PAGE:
Advising clients on an appropriate asset allocation typically evolves from determining risk tolerance. Many advisors rely on risk tolerance software or questionnaires, but there is more to making a recommendation than merely using what the output says. Risk tolerance, in actually, depends on personal preference as well as return needs – and it’s not as easy as accepting a number from a program!
In discussions between an advisor and client, the client should address questions such as:
• Would you least prefer to see an investment increase in value after you sell it, or see an investment decrease in value after you purchase it?
• Would you least prefer to see your investments increase less than other investors’ portfolios in an up market, or see your investments decrease less than other investors’ portfolios in a down market?
• How much investment value decline can you accept on a weekly, monthly or annual basis before you would likely want to liquidate your portfolio and move to cash?
• Would you prefer a lower, more stable return or a higher return with more volatility?
Such soul-searching questions can assist a client in gauging his or her risk tolerance level. And, a live discussion can lead to clearer insight than depending solely on a questionnaire.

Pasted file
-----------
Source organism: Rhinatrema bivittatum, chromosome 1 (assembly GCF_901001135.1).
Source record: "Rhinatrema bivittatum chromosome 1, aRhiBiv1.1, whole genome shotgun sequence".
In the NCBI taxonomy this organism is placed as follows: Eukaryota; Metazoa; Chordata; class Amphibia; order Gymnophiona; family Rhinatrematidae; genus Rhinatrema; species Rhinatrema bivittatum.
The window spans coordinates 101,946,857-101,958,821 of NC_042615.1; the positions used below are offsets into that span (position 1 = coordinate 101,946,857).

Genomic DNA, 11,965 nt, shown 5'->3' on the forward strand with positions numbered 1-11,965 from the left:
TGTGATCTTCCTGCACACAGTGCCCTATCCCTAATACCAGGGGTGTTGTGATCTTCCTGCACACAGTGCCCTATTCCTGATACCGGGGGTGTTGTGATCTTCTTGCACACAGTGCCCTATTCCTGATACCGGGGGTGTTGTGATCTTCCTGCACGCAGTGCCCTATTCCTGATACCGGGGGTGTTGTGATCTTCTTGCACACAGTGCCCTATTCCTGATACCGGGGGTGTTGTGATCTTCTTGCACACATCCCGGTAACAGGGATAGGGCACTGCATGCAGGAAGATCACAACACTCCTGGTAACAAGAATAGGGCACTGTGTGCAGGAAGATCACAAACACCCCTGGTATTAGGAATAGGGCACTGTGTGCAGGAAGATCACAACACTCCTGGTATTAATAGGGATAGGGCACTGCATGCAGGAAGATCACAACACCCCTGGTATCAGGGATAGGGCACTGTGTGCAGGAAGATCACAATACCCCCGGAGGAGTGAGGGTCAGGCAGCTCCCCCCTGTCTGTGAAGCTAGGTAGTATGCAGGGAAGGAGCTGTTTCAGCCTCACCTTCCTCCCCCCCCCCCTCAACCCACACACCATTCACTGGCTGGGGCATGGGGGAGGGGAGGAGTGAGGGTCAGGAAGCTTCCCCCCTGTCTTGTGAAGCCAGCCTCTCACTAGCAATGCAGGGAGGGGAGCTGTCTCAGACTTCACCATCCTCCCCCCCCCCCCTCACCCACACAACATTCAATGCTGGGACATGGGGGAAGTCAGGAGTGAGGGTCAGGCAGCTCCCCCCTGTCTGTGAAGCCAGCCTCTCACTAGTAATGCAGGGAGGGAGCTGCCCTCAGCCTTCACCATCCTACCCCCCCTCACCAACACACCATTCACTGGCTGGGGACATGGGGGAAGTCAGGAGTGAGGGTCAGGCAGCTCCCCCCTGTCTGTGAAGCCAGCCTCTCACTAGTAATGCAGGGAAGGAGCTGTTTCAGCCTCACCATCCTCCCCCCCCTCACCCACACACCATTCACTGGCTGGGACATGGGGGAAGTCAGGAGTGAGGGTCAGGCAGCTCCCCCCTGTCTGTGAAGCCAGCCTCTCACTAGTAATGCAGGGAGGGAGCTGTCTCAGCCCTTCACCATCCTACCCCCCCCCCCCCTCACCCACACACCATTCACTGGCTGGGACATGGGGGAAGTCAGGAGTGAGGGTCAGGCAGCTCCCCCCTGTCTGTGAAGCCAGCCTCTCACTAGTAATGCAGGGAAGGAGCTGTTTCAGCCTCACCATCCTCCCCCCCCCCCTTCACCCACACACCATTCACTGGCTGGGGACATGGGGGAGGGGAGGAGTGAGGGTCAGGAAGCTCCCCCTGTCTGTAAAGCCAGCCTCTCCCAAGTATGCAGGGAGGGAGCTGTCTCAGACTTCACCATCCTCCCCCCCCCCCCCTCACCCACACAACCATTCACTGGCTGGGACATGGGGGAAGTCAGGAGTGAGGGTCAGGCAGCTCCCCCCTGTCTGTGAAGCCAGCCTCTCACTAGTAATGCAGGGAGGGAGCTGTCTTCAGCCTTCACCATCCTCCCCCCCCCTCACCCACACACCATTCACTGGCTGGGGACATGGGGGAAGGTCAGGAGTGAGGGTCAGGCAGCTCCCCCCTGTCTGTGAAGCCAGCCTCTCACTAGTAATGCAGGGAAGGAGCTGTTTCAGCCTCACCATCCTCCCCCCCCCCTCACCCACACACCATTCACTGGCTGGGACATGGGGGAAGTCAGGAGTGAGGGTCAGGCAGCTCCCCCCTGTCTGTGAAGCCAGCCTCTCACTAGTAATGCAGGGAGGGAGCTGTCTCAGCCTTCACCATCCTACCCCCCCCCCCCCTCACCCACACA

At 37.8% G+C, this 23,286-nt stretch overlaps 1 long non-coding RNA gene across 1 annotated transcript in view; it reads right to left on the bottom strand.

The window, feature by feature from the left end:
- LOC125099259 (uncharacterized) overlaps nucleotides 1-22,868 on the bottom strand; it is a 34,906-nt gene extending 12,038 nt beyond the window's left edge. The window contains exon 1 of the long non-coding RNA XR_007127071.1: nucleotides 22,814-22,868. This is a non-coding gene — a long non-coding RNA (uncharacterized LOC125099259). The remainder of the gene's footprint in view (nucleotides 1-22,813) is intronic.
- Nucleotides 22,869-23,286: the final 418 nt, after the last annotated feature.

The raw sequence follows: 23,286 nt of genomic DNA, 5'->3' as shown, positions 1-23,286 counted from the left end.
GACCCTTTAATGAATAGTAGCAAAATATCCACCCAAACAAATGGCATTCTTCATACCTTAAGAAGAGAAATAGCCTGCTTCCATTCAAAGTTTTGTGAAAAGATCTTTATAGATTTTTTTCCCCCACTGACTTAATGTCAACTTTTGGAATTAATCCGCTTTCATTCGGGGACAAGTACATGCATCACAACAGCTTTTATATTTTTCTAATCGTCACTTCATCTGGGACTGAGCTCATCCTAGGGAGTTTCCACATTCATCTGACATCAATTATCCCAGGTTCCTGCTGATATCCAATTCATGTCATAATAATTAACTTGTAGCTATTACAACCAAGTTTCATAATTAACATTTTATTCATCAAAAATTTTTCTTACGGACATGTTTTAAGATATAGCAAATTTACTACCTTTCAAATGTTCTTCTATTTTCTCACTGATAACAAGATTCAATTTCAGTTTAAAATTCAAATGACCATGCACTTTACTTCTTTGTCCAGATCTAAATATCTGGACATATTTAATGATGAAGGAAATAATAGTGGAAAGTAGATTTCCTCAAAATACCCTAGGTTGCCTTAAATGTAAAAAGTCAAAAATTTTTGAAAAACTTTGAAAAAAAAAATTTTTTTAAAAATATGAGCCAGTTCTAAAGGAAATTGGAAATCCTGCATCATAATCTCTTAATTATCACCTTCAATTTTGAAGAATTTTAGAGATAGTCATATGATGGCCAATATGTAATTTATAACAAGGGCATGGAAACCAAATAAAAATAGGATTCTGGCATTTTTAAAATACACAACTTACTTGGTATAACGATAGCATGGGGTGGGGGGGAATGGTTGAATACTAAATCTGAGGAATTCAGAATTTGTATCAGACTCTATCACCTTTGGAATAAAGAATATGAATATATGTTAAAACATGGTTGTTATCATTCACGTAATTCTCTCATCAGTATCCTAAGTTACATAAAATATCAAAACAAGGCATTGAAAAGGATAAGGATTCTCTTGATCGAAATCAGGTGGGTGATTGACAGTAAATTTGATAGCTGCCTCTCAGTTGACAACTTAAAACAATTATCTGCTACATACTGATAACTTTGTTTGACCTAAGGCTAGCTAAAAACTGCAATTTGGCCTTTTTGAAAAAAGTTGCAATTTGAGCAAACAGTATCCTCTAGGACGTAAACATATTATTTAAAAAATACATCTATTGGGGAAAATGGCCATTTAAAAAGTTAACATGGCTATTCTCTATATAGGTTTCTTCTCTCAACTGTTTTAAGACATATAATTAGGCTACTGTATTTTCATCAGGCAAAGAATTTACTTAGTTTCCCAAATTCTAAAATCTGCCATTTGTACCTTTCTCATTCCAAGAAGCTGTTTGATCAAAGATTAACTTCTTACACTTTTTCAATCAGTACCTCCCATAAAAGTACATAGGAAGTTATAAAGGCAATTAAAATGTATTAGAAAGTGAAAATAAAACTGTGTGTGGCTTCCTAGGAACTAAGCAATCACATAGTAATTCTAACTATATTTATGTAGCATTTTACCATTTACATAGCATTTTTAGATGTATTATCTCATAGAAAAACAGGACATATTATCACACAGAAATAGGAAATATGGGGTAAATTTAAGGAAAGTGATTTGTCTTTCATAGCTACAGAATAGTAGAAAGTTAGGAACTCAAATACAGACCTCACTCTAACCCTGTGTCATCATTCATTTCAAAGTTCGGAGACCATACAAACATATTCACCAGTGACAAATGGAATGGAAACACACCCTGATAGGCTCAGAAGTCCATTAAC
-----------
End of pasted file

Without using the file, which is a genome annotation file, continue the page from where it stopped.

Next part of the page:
Once the client’s risk tolerance level is identified, his or her return needs must be established. A client’s return needs may be different than his or her wants. Since higher returns necessarily carry higher risk, in general, younger investors can more appropriately strive for “wanted” returns.
In an ideal situation, the expected return set by the risk tolerance level will be adequate to meet the client’s goals. However, if this return is not adequate, the client has two options:
• Accept a higher level of risk, or
• Modify goals to accept a lower expected return
Prior to the client accepting a higher level of risk, the advisor should quantify the impacts of holding a portfolio with such a level of risk. By quantifying potential declines in value, the client can more readily identify his or her true ability to tolerate risk. For example, if the higher risk level can mean a loss in value of up to 12 percent in a down year, can the client with a $1 million portfolio withstand a loss of $120,000? What if there is another bad year immediately following, resulting in another loss of $105,600? A client who cannot emotionally handle a higher level of risk must accept the need to modify his or her goals.
The bottom line is that risk tolerance quantification is truly more of an art than a science. Advisors need to follow best practices in terms of gathering information as well as thoroughly document support for recommendations.